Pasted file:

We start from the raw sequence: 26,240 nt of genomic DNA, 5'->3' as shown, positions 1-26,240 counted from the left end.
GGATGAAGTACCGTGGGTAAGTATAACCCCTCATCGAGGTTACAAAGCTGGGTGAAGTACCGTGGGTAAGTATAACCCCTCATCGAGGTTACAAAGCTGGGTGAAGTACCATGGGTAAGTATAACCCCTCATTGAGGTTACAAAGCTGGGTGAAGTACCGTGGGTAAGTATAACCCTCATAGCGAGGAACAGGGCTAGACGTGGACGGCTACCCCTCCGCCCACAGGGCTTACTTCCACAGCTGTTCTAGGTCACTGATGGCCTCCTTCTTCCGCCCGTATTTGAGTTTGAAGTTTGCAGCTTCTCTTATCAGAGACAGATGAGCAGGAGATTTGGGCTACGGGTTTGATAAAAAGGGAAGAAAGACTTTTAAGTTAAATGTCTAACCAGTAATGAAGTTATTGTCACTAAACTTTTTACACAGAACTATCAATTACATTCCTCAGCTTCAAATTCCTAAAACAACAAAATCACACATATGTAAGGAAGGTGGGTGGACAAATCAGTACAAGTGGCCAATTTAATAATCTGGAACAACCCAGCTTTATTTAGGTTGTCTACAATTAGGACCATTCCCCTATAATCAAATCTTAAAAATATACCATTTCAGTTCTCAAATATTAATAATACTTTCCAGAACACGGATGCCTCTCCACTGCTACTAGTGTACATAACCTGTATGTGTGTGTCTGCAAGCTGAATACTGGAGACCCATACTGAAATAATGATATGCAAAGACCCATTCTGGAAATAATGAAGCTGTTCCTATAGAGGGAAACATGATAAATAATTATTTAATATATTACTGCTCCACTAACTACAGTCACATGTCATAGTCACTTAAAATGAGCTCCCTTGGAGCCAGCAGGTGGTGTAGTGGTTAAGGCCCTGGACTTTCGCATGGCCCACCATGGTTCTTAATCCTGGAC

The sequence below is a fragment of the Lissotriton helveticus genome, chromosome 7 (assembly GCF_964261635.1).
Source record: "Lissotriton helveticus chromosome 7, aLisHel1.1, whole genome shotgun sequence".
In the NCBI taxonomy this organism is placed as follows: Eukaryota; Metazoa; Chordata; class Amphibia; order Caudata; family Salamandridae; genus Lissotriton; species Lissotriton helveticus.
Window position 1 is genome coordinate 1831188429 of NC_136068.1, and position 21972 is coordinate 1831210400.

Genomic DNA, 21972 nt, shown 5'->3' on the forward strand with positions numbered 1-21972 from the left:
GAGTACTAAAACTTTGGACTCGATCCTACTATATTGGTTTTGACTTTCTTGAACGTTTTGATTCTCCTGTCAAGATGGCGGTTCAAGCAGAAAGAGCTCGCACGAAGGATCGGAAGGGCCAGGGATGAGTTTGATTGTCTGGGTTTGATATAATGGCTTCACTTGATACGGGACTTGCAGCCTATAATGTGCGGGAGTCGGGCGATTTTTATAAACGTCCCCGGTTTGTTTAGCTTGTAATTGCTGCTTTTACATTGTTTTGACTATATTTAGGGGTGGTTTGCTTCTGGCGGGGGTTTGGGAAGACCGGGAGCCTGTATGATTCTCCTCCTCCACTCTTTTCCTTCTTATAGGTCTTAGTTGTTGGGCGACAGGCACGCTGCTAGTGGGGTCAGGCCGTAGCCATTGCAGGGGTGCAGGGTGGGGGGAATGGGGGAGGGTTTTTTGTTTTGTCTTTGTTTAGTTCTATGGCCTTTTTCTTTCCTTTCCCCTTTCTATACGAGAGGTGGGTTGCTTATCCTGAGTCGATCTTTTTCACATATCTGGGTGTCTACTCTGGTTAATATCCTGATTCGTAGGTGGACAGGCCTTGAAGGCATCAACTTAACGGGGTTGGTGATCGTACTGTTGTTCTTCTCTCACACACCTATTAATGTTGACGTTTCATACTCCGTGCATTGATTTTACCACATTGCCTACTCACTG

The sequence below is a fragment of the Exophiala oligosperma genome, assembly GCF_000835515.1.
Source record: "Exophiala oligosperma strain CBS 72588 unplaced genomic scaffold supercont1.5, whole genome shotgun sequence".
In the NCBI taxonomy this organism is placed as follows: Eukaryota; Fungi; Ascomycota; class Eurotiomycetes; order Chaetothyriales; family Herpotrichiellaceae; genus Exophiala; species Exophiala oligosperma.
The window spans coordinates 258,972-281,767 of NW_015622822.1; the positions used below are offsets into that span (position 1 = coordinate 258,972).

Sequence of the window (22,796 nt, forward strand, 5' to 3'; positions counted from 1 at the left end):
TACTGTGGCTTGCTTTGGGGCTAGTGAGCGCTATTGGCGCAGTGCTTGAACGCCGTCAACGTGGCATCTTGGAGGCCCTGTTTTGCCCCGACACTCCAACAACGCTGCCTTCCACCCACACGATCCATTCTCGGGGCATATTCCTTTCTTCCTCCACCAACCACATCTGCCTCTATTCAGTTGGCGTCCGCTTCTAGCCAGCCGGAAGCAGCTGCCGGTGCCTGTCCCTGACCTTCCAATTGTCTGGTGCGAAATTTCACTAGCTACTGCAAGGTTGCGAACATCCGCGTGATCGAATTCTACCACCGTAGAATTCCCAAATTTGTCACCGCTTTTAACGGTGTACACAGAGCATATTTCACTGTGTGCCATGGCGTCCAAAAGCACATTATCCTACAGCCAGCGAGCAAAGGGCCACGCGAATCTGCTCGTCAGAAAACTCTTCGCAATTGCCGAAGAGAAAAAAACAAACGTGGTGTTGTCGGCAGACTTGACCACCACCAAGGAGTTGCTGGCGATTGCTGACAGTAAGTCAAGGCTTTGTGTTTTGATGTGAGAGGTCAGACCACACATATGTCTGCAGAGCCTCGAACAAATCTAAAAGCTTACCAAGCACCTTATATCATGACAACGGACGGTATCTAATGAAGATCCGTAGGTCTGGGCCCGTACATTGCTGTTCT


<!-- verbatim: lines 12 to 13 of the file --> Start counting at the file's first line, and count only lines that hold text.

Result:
The window spans coordinates 258,972-281,767 of NW_015622822.1; the positions used below are offsets into that span (position 1 = coordinate 258,972).

Sequence of the window (22,796 nt, forward strand, 5' to 3'; positions counted from 1 at the left end):